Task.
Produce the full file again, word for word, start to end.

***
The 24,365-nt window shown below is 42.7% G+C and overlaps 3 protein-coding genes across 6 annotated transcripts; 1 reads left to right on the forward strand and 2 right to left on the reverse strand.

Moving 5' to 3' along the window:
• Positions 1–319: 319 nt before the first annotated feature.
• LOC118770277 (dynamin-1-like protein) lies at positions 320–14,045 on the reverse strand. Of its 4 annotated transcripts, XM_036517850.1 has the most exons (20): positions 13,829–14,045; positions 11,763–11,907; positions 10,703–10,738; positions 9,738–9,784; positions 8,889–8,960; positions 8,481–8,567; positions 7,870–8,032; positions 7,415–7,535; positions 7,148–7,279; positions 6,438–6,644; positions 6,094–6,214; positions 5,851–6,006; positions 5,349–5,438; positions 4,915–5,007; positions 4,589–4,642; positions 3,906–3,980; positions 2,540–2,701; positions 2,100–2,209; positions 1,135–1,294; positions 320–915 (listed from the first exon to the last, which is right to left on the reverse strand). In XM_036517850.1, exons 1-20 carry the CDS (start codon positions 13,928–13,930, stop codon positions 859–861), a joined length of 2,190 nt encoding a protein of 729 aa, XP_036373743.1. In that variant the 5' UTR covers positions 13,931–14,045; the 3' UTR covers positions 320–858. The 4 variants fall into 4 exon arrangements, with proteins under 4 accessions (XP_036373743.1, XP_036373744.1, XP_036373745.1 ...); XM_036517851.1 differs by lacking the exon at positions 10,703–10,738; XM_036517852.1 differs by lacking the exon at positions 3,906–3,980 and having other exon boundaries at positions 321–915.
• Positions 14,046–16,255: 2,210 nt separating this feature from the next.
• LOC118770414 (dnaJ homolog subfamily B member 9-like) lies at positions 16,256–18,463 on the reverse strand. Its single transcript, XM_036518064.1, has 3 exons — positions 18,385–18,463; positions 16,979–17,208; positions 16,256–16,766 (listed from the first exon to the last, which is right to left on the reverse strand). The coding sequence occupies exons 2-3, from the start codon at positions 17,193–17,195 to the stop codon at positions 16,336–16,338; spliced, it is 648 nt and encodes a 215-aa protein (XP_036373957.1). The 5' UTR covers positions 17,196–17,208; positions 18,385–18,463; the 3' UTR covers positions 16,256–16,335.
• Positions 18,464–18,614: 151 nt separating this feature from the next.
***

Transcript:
The 24,365-nt window shown below is 42.7% G+C and overlaps 3 protein-coding genes across 6 annotated transcripts; 1 reads left to right on the forward strand and 2 right to left on the reverse strand.

Moving 5' to 3' along the window:
• Positions 1–319: 319 nt before the first annotated feature.
• LOC118770277 (dynamin-1-like protein) lies at positions 320–14,045 on the reverse strand. Of its 4 annotated transcripts, XM_036517850.1 has the most exons (20): positions 13,829–14,045; positions 11,763–11,907; positions 10,703–10,738; positions 9,738–9,784; positions 8,889–8,960; positions 8,481–8,567; positions 7,870–8,032; positions 7,415–7,535; positions 7,148–7,279; positions 6,438–6,644; positions 6,094–6,214; positions 5,851–6,006; positions 5,349–5,438; positions 4,915–5,007; positions 4,589–4,642; positions 3,906–3,980; positions 2,540–2,701; positions 2,100–2,209; positions 1,135–1,294; positions 320–915 (listed from the first exon to the last, which is right to left on the reverse strand). In XM_036517850.1, exons 1-20 carry the CDS (start codon positions 13,928–13,930, stop codon positions 859–861), a joined length of 2,190 nt encoding a protein of 729 aa, XP_036373743.1. In that variant the 5' UTR covers positions 13,931–14,045; the 3' UTR covers positions 320–858. The 4 variants fall into 4 exon arrangements, with proteins under 4 accessions (XP_036373743.1, XP_036373744.1, XP_036373745.1 ...); XM_036517851.1 differs by lacking the exon at positions 10,703–10,738; XM_036517852.1 differs by lacking the exon at positions 3,906–3,980 and having other exon boundaries at positions 321–915.
• Positions 14,046–16,255: 2,210 nt separating this feature from the next.
• LOC118770414 (dnaJ homolog subfamily B member 9-like) lies at positions 16,256–18,463 on the reverse strand. Its single transcript, XM_036518064.1, has 3 exons — positions 18,385–18,463; positions 16,979–17,208; positions 16,256–16,766 (listed from the first exon to the last, which is right to left on the reverse strand). The coding sequence occupies exons 2-3, from the start codon at positions 17,193–17,195 to the stop codon at positions 16,336–16,338; spliced, it is 648 nt and encodes a 215-aa protein (XP_036373957.1). The 5' UTR covers positions 17,196–17,208; positions 18,385–18,463; the 3' UTR covers positions 16,256–16,335.
• Positions 18,464–18,614: 151 nt separating this feature from the next.